Normally speaking when we hear an individual is blind we automatically assume he or she cannot see anything at all. However, new research refutes this notion, suggesting there are alternative ways blind individuals see.
Individuals who are functionally blind can see slightly, but not well enough to get by without modifying their lives. These modification include learning braille or listening to books on tapes. Someone who is legally blind has 20/200 vision based on a tradition eye exam. Once your vision can be corrected with a visual aid you are not considered legally blind. Partial vision loss varies, but it commonly refers to those who experience cloudy or fuzzy images and struggle to see shapes.
Total blindness refers to those who lack the ability to see anything at all. Yet new research has discovered in many cases individuals who are totally blind may in fact perceive light non-visually.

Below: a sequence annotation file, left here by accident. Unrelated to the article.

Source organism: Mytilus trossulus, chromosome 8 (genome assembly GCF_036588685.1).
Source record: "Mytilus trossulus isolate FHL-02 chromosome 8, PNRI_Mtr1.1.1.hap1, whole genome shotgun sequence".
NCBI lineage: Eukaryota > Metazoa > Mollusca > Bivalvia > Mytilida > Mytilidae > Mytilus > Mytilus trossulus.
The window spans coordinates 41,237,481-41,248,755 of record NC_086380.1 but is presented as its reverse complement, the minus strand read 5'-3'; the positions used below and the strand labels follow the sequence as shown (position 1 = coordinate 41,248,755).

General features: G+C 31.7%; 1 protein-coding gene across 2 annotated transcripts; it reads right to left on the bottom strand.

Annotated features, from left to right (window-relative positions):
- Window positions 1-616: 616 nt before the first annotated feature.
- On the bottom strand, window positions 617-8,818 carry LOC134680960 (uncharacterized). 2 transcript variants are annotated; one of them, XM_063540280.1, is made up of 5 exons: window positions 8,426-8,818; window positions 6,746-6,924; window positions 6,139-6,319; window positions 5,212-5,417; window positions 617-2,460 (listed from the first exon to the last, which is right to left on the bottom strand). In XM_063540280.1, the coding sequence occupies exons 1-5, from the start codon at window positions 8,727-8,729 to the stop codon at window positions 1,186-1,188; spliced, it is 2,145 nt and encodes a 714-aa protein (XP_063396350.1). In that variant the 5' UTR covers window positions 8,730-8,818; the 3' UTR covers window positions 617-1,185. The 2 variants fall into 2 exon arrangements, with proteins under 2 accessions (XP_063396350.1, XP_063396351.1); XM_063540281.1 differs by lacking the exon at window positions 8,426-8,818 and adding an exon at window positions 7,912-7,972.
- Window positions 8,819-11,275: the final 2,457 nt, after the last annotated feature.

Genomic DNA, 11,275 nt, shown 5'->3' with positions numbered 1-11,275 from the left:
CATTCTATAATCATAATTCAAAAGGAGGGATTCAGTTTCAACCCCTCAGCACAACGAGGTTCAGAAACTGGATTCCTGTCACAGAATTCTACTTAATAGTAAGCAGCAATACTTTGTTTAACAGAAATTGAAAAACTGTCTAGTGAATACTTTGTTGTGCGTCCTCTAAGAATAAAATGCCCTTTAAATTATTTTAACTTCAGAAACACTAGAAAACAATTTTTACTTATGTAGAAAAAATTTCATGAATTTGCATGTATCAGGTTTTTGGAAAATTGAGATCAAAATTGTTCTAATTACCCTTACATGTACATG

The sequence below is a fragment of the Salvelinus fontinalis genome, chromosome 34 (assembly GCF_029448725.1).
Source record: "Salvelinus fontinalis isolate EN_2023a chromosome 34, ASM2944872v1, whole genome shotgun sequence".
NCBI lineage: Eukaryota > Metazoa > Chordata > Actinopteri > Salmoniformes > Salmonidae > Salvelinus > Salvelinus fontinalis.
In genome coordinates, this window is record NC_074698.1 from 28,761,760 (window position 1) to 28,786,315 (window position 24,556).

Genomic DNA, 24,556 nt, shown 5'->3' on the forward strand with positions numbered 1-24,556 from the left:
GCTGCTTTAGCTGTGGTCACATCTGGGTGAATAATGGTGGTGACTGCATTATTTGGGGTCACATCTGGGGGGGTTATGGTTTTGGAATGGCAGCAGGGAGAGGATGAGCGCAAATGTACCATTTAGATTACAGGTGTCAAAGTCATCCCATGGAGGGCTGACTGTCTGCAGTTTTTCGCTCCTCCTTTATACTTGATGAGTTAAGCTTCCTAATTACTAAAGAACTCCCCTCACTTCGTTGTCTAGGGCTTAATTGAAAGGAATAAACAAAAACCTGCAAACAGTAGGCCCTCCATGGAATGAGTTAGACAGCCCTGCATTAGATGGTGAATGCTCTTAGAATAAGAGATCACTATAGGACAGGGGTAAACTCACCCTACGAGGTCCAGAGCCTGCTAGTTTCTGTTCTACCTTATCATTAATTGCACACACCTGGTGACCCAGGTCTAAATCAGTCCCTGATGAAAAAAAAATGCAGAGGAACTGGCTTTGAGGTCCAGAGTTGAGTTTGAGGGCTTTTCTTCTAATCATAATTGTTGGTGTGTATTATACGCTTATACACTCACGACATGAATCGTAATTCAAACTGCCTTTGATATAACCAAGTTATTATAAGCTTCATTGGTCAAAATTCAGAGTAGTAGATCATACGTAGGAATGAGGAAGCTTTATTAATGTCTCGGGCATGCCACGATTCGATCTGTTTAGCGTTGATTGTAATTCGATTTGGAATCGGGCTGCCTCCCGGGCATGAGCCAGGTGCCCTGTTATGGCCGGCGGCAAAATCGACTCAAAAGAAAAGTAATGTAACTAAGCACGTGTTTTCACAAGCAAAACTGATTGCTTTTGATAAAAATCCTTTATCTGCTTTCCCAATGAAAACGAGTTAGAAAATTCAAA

Previous research conducted by Clyde Keeler, Harvard University alum, found mice whose eyes lacked light-sensing cells located in the retina (photoreceptors) contained different cells that detect light without influencing vision. Additionally, humans also have these light-detecting cells.
For those of us who are not blind, our brain process visual information through the visual cortex located in the occipital lobe. According to Morton Heller, a psychologist who studies spatial cognition and blindness at Eastern Illinois University, brain images also indicated that blind people's brain process data through their visual cortex as well.
"When blind people read Braille using touch, the sensory data is being sent to and processed in the visual cortex. Using touch, they get a sense of space," he told the Huffington Post. In a study published in the journal PLoS ONE, researchers found blind people are skilled in echolocating silent objects by producing mouth clicks and listening to the returning sounds.